November 11th, 2012
A long, long time ago, when the Belladonna girls were just tiny little wannabe princesses, separated by years and borders, they fell in love with the same anime. They watched it over and over again, utterly mesmerized by the characters, the dresses, and the magical music on the screen… The anime in question was an adaption of The Swan Lake – and we were both rooting for the bad princess: Odile (thinking the nice one, Odette, a bit of a whining bore).
The prince and the whining bore
(Movie: Ai no Mizuumi, 1981)
Years passed by, suddenly we were adults and the movie The Black Swan hit the silver screen. Once again we were mesmerized, by the characters, the dresses and the music – still rooting for the bad half of the princess (and thinking the nice one a bit of a bore).
We have always loved fairytales, no less now than when we were kids. Though the way we read them may have changed and the versions of the tales that we choose are not necessarily Disney’s, the adoration of the genre is the same. The wonderful thing about fairytales is that they are meant to be retold, they are adaptable and can be applied to all times and generations. The themes explored in the stories are universal, though the conclusions may vary depending on when and by whom it is told. The Belladonna girls have loved watching all the new versions and retellings that has popped up over the last decade, both as books and on the screen. Though some of it has been…not so good, it’s still interesting to see how the old stories are told in our time.
The Black Swan is a great example of how an old tale is retold and given the patina of our century (psychology, repressed emotions, shadow-self) along with the more eternal themes (wicked twin) the characters aren’t as black and white as Disney would like for us to think, and many retelling projects have aimed to explore and explain the evil ones’ behavior. The result is that we, as adult, still enjoy the stories, though perhaps on another level than we did when we were kids.
Nathalie Portman as the Black Swan (Odile)
(Movie: Black Swan, 2010)
… And fairytales weren’t really meant for children either. As most of us know by now, fairytales were originally not about sparkly unicorns and cotton candy (though the early unicorn was indeed a vicious and deadly beast). In an early version of the story Sleeping Beauty was taken for dead and raped by the king in the forest, later she gives birth to two children which she smuggles into the castle, roast and feed to the king (who said that the fairytale princesses of old were powerless girls with frilly dresses?). In another early fairytale Red Riding Hood takes her clothes off and burns them before entering the bed with the wolf in grandma’s clothing. Why does she do that? A sacrificial act? A rite of passage, with red symbolizing the female blood and all? The reason Odile caught our imagination when we were young is probably because she had power and sass, and sexual allure – she wasn’t about to sit put and let destiny unfold – and she would do whatever it took to get what wanted, morals (and mortals) be damned… In many ways she was a healthier role model for young girls than kind and obedient Odette.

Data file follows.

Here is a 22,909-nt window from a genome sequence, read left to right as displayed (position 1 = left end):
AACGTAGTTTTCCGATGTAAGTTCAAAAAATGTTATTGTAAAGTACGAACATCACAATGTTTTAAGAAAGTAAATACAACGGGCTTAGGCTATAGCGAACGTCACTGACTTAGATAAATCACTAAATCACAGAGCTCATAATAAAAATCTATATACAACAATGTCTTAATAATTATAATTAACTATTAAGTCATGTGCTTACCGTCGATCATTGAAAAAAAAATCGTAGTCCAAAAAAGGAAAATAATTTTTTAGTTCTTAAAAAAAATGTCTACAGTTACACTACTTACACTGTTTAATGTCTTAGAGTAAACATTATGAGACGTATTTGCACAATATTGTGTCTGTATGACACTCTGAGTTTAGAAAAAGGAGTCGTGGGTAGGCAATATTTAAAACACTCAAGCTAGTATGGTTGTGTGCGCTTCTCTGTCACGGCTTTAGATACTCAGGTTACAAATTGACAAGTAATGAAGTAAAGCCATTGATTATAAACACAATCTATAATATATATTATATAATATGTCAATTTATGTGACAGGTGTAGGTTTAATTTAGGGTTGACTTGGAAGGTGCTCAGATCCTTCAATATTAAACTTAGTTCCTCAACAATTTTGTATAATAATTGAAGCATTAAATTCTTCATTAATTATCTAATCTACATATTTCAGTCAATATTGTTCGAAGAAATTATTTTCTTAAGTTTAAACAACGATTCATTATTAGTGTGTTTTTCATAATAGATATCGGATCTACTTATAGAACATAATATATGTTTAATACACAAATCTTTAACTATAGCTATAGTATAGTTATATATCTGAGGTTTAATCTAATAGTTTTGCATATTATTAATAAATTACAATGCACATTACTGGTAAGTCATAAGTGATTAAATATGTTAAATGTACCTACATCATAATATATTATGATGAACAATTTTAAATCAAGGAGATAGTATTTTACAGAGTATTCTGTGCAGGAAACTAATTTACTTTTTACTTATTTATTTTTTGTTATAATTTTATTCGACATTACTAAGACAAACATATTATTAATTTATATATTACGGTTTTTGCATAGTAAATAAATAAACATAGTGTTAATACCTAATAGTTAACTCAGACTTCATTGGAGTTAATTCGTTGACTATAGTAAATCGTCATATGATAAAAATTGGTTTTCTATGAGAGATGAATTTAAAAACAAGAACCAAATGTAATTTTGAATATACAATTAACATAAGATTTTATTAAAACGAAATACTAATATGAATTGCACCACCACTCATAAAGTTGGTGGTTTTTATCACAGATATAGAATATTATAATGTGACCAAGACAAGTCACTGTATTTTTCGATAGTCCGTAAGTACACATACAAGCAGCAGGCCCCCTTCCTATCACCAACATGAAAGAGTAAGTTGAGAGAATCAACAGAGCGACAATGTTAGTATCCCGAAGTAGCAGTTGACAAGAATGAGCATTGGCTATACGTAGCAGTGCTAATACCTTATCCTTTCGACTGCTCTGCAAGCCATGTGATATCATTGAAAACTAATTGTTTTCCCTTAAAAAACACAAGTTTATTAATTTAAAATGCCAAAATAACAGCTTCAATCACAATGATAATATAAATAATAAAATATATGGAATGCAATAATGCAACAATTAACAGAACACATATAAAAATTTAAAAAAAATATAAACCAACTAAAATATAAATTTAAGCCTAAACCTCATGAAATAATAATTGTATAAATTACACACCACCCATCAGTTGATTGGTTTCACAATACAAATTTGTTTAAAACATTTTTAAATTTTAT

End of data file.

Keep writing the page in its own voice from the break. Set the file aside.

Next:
The Wicked Queen (Charlize Theron) in the latest Snow White adaption
(Movie: Snow White and the Huntsman, 2012)
Empowering the princesses have been all the rage the past couple of decades, suddenly even Disney’s girls are clever and ambitious – but can they be dark too? What really goes on beneath that mane of golden/copper/raven hair and the star-studded tiaras? Under those silken skirts? Let’s face it… without wicked there is no story, only a happily ever after, and that would indeed make for a very dull tale…
We want to put together an anthology that explores darkness in fairytales. We want the wild forests, the old castles and tales told in cold winter nights. And we want princesses. With princesses we do not necessarily mean of royal blood, but one or more of the characters should fit the traditional role somehow. The darkness in question can come from within, but it doesn’t have to do that either, it can be a threat from outside; a curse or other forced circumstances – the possibilities are endless…
We hope to gather stories that bring something new to the genre or put a whole new spin on something we already love. We want a mixture of retellings and all new fairytales – we also hope to see some cultural variation, it doesn’t all have to be Grimm.
Finally: A pinch of gothic is never wrong… Give us those juicy black apples!
Witchy sisters gathering firewood
(Movie: Sleepy Hollow, 1999)